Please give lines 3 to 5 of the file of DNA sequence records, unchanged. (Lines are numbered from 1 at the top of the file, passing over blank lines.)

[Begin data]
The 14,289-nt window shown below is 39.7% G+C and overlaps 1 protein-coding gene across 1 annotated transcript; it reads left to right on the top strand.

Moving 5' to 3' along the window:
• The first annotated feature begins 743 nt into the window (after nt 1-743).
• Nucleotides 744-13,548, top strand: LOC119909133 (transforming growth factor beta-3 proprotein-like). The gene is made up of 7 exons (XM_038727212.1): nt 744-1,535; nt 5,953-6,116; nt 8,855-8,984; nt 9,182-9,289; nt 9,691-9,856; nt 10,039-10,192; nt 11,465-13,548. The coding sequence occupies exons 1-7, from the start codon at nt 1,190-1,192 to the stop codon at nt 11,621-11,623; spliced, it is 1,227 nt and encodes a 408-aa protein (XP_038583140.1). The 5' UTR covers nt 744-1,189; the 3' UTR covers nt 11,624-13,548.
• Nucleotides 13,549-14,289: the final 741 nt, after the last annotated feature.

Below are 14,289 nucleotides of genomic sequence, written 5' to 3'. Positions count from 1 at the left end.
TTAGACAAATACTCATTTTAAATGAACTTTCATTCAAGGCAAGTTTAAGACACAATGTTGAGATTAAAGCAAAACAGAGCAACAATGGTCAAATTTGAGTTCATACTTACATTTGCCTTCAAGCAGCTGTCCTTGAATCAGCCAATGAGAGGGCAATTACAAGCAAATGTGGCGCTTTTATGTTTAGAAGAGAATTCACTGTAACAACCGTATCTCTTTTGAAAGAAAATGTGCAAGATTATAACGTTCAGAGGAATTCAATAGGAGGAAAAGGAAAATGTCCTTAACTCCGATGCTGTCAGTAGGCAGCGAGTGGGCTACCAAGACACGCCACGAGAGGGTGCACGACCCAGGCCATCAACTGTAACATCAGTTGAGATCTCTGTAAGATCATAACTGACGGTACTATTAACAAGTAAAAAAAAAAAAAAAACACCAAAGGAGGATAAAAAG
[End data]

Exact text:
• The first annotated feature begins 743 nt into the window (after nt 1-743).
• Nucleotides 744-13,548, top strand: LOC119909133 (transforming growth factor beta-3 proprotein-like). The gene is made up of 7 exons (XM_038727212.1): nt 744-1,535; nt 5,953-6,116; nt 8,855-8,984; nt 9,182-9,289; nt 9,691-9,856; nt 10,039-10,192; nt 11,465-13,548. The coding sequence occupies exons 1-7, from the start codon at nt 1,190-1,192 to the stop codon at nt 11,621-11,623; spliced, it is 1,227 nt and encodes a 408-aa protein (XP_038583140.1). The 5' UTR covers nt 744-1,189; the 3' UTR covers nt 11,624-13,548.
• Nucleotides 13,549-14,289: the final 741 nt, after the last annotated feature.